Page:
It’s not because you showed up at the mall, and somebody gave you an argument and convinced you that that was okay. It’s because you’ve been living immersed in ritual practices that have unconsciously trained you to imagine the world in that way. You have to turn the tape off for this, but anyway, no I’ll say it, so I fly way more than I should, and all that means is I have all of these air mile points and such. Whenever you see somebody at the airport and they have diamond status, you should feel really sorry for them, because it means they’re never home.

So, because I fly so much now, I regularly get these free upgrades to first class, and part of me thinks it’s awesome and free bourbon, the other part of me thinks that, but I also recognize that it’s actually not super good for my soul, because it is so interesting how easily the rituals of that experience on a totally unconscious level, just sort of start training me to have expectations, and I was thinking about that on the way out here and then contrasting it with the fact that I used to ride the public bus to work every day. The city bus to work every day, which is a totally different cross section of society and that was actually very good for me.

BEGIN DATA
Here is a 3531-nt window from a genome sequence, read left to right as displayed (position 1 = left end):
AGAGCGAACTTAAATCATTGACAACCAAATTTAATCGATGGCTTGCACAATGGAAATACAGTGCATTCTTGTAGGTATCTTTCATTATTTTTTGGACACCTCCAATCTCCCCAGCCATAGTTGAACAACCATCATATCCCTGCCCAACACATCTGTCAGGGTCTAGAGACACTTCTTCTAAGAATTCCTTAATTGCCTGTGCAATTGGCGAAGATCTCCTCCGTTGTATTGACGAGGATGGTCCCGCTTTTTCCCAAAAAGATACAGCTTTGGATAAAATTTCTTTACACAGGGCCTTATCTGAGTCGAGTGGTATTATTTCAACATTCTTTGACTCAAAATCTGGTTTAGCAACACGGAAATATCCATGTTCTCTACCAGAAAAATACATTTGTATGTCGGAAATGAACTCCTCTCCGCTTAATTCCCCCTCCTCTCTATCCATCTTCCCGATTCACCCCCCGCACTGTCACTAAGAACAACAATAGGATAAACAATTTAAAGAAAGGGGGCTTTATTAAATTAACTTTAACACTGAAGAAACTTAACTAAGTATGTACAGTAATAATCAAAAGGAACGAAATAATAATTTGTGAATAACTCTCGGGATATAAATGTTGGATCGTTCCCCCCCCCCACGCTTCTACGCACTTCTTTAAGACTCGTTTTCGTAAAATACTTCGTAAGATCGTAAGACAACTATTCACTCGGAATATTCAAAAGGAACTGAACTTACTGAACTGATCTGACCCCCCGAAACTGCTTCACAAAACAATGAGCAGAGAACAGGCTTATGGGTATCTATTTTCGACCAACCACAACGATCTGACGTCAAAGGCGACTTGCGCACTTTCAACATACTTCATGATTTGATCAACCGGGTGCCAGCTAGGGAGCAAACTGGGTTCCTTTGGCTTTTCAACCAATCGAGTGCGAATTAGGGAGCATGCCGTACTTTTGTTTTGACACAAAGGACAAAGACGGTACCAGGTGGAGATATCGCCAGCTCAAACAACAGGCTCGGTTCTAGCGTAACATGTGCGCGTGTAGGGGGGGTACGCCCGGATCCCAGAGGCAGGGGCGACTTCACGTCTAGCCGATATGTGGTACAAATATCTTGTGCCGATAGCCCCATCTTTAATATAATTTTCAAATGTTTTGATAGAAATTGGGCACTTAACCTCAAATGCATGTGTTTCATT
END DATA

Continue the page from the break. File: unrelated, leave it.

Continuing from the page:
And so, I step back and I look at now these two very different experiences with liturgical eyes you could say, and I just start asking myself, what am I unconsciously absorbing, how am I being pre-consciously trained to inhabit the world in a sense. I’m not … Look, I’ve never turned down an upgrade. [crowd laughing] I’m just saying there’s something at stake to recognize what’s happening to us unconsciously. A way of life becomes habitual for us such that we pursue that way of life without thinking about it. That’s what habit is.

Habit is when you pursue a way of life without thinking about it, and that happens when you have absorbed a Habitus that’s oriented to a corresponding vision of the good life. It’s the things that you take for granted and never think about which are the most powerful often. So, we could talk about that a lot more. Pierre Bourdieu, who’s a theorist I talk about in my book, “Imagining the Kingdom”, has this really powerful analysis where he looks at the significance of seemingly insignificant practices that nevertheless have kind of cosmological significance for how we look at the world.